Diameter: 4.0 cm


           
           

121. An antique ivory netsuke of a brilliantly carved anatomically correct miniature human skull, paradoxically graced with the presence of a smiling frog as symbol of rebirth. The natural himotoshi occurring at the base of the skull where it rests upon the spinal column. Late 19th century. Ex: Hahn Collection. Illustrated: Netsuke from the Teddy Hahn Collection, Barry Davies Oriental Art, pg. 109, ills. 153.

Length: 3.9 cm

 

122. An unusual kiri wood (paulownia) manju with high relief takazogan gold inlaid peony blossoms and gold lacquer kusadama (ceremonial flowerballs). Signed in seal form in gold lacquer on roiro ground, Bunsai. 19th century. Ex: F.P. Schneider Collection. Ex: Atchley Collection. Illustrated: Masterpieces of Netsuke Art, Bernard Hurtig, pg. 29, ills. 43. The Virginia Atchley Collection of Japanese Miniature Arts, pg. 171, ills. N238.

Diameter: 3.7 cm


           
           

123. A kagamibuta with a shakudo kaga of a takazogan – high relief collection of five painters’ seals inlaid in silver on the ishimei ground. Fitted in a buta of Korean pine with an attractive pronounced grain pattern. 19th century. Ex: Atchley Collection. Illustrated: The Virginia Atchley Collection of Japanese Miniature Arts, pg. 164, ills. N227.

Diameter: 4.2 cm

 

124. An absolutely mad spherical work of art in ivory. This sphere is deeply carved with a variety of frogs perpetually emerging from all directions of its surface. Created to symbolize an extraordinary abundance of good luck. Circa 1900-20.

Height: 7.0 cm, with stand

 

           
           

125. 18th century wood netsuke of a frog on a lotus seed pod. The frog symbolizes rebirth, the spring, rejuvenation. The lotus is the symbol of Buddhist teachings, and the seed pod is associated with abundance and new beginnings. Inscribed: ‘Carved at 79 years old.’ Attributed to Minko I. Ex: Hahn Collection. Illustrated: Netsuke from the Teddy Hahn Collection, Barry Davies Oriental Art, pg. 83, ills. 115.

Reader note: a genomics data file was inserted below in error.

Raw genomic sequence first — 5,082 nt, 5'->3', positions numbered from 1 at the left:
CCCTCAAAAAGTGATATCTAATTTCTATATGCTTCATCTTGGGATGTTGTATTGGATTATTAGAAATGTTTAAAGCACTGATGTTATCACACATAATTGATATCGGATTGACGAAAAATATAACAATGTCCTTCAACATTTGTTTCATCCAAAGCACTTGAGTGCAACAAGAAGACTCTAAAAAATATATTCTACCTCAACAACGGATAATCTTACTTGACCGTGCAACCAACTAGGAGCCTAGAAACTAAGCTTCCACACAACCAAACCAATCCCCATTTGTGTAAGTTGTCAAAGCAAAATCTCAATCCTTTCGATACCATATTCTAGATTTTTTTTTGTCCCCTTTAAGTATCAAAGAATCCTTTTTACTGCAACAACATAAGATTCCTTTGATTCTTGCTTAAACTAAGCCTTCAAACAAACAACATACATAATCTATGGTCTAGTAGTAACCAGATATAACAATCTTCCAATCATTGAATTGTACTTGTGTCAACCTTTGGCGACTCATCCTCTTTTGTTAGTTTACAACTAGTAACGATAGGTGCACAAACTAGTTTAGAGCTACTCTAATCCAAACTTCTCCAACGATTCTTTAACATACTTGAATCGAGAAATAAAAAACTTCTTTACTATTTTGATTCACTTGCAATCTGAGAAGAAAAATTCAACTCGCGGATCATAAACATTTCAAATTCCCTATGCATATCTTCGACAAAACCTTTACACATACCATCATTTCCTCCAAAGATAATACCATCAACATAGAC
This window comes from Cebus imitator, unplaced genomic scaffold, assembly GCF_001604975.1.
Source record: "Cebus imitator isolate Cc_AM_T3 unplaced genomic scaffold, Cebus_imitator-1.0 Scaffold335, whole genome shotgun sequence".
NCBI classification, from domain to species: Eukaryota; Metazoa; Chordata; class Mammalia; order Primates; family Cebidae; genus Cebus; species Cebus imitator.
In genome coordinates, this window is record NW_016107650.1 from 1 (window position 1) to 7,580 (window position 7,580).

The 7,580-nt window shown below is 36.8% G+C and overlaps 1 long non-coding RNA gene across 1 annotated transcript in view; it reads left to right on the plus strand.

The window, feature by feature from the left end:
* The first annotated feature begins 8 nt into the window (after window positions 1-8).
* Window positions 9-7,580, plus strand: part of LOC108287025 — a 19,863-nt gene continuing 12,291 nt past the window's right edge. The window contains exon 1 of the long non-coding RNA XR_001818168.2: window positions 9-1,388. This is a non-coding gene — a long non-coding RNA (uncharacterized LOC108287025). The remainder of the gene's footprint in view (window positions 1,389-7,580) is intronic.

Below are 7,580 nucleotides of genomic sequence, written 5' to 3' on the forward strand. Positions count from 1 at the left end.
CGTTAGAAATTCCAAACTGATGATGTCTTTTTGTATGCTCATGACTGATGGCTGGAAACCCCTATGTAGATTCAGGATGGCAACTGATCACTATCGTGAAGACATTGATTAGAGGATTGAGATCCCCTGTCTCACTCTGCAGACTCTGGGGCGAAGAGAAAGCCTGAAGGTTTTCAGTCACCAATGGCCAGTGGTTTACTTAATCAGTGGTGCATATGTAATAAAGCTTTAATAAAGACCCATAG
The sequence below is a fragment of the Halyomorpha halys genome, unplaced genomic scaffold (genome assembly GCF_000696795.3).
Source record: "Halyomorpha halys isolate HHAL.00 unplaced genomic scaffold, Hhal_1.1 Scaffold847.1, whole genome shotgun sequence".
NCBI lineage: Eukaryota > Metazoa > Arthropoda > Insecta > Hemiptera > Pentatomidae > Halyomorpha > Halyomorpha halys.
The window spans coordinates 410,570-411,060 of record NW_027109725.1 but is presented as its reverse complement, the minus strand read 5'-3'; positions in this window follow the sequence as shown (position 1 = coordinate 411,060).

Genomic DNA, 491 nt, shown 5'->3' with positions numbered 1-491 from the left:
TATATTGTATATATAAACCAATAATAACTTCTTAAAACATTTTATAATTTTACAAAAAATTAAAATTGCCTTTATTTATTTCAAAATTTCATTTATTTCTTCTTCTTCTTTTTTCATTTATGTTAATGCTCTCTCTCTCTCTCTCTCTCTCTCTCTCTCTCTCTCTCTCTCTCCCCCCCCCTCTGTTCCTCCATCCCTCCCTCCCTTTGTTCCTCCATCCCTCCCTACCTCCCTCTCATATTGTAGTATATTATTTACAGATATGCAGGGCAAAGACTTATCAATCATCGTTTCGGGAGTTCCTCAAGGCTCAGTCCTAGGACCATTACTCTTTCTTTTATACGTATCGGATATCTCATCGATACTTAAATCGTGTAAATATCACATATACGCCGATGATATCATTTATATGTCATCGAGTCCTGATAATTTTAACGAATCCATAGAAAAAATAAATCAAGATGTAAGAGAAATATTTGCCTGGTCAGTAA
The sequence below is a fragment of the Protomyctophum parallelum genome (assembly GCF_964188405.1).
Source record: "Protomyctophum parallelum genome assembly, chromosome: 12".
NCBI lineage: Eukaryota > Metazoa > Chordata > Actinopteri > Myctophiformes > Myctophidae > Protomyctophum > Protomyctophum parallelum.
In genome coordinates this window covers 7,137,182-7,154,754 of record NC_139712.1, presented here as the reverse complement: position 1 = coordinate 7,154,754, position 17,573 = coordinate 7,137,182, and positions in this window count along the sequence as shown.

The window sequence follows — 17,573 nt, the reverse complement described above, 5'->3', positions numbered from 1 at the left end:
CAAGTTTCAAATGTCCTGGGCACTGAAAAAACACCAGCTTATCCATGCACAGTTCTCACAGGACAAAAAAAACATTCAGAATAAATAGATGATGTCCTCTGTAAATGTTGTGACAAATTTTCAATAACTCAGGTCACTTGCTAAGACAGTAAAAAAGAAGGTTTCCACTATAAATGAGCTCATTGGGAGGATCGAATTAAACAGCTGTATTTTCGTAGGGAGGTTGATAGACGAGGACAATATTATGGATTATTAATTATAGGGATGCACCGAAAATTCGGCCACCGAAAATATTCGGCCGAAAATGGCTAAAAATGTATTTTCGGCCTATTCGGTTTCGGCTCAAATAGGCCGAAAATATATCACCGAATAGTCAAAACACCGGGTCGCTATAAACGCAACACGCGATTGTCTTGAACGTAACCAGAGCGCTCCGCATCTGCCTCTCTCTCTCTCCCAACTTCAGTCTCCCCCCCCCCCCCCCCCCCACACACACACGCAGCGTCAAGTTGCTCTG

Length: 4.2 cm

 

126. A boldly carved boxwood okimono of the tickler who hopes to create a sneeze. Sneezing was considered a healthy occurrence that encouraged vitality. This humorous study enjoys the absurdity of the willful practice to stimulate this natural bodily function. Teeth, eyes and tickling stick in ivory. Properly placed himotoshi, but unlikely such a large piece would function well as a netsuke. Signed Ryugyoku.

Height: 7.0 cm

 

           
           

127. An antique sakura (cherry wood) netsuke with a very unusual idiosyncratic frog nestled in a curled lotus leaf that rests upon the stalk of a seedpod. Both the frog and seeds are adeptly carved to be moving parts. Eyes inlaid in patinated silver. Circa 1880.

Length: 4.6 cm

 

128. A netsuke of dual function serving as both toggle and a container for powdered ink. This carefully chosen miniature gourd is beautifully detailed in fine lacquer with flowering gourd vines of takamakié and hiramakié in gold and shakudô. Banded at the waist in silver and finished with a silver chrysanthemum rim and stopper. Circa 1880. 

Height: 7.8 cm